President's Proposed Budget Doubles Down On Sequester Cut
To Cancer Drugs; Jeopardizes Cancer Care For Seniors
April 12, 2013
/PRNewswire-USNewswire/ -- The President has released his proposed budget for fiscal year 2014, which proposes new reductions for cancer care services. Taken in combination with existing strains imposed by sequestration, this proposal threatens access to care for some of America's most vulnerable: elderly patients with cancer. In addition to reduced payments for cancer fighting drugs, the Administration has proposed new limitations on imaging technology used to diagnose and manage cancer. Cast by the President as strategies for improving long term solvency of the Medicare program, these proposed policies will, instead, have the effect of increasing cost to the Administration. By straining community oncology clinics to their breaking point, the Medicare program will push practices to either limit Medicare services or close their doors altogether. That will send patients to more expensive settings for treatment. Over the past two weeks, our organizations have urged Congress and the Administration to reverse the cut to cancer drugs imposed by sequestration and we object in the strongest possible terms to any proposal that would add to the existing crisis.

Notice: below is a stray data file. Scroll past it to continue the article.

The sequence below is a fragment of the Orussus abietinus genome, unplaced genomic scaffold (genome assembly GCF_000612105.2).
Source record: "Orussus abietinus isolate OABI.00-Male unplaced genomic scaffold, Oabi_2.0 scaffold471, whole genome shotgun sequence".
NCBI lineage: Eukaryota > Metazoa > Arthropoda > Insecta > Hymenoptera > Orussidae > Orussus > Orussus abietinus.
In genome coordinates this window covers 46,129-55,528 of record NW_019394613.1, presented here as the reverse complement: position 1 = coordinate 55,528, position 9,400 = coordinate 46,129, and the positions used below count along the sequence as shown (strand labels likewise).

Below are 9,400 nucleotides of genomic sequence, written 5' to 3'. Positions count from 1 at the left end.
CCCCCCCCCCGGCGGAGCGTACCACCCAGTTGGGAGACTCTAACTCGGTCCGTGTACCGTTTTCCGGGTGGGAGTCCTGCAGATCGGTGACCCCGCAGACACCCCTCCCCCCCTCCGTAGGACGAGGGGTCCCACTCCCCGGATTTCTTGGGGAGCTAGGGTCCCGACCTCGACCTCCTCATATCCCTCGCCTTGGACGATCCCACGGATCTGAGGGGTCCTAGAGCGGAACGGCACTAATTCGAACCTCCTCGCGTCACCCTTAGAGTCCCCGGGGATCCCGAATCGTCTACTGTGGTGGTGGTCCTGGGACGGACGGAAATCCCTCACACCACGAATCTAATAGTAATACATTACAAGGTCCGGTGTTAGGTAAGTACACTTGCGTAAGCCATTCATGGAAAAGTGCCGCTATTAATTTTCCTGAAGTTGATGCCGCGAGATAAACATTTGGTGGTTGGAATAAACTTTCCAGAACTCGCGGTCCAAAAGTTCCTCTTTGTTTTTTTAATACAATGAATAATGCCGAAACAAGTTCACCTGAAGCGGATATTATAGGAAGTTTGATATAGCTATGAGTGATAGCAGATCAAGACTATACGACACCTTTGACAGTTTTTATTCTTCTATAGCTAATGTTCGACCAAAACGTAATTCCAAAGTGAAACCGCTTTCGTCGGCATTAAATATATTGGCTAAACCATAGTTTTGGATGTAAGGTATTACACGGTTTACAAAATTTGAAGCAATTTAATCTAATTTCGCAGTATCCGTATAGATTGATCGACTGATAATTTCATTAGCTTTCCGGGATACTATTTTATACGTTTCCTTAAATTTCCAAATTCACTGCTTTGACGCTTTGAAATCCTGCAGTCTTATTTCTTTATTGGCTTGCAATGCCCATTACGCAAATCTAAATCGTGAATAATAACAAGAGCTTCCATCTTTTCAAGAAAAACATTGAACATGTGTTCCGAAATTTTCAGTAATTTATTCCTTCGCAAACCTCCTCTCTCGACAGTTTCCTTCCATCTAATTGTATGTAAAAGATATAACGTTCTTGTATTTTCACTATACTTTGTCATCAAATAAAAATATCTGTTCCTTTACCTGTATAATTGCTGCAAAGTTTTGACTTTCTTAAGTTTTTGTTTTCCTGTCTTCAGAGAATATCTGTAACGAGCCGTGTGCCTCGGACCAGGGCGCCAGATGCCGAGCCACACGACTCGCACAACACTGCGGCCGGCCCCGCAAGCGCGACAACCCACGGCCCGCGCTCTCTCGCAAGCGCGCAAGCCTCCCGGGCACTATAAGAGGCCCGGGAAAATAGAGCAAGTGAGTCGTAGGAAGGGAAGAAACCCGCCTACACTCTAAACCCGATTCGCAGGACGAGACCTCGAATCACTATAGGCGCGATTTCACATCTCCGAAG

The President's budget proposes to cut Medicare reimbursement from Average Sales Price (ASP) of cancer drugs plus the 6 percent facilities/operations services fee to ASP plus 3 percent. As it is, the Medicare payment rate for drugs set at ASP plus 6 percent is in actuality closer to a total of ASP plus 2 percent because Medicare's payment formula includes prompt pay discounts manufacturers provide to drug wholesalers but which are not available to cancer clinics. Added to that is the fact that many patients without secondary insurance often cannot afford copayment for increasingly expensive anti-cancer drugs, a problem that has increased the burden of bad debt for many practices. As a result, even at ASP plus 6 percent, many cancer drugs are reimbursed by Medicare at less than their total costs of acquisition, storage, and handling.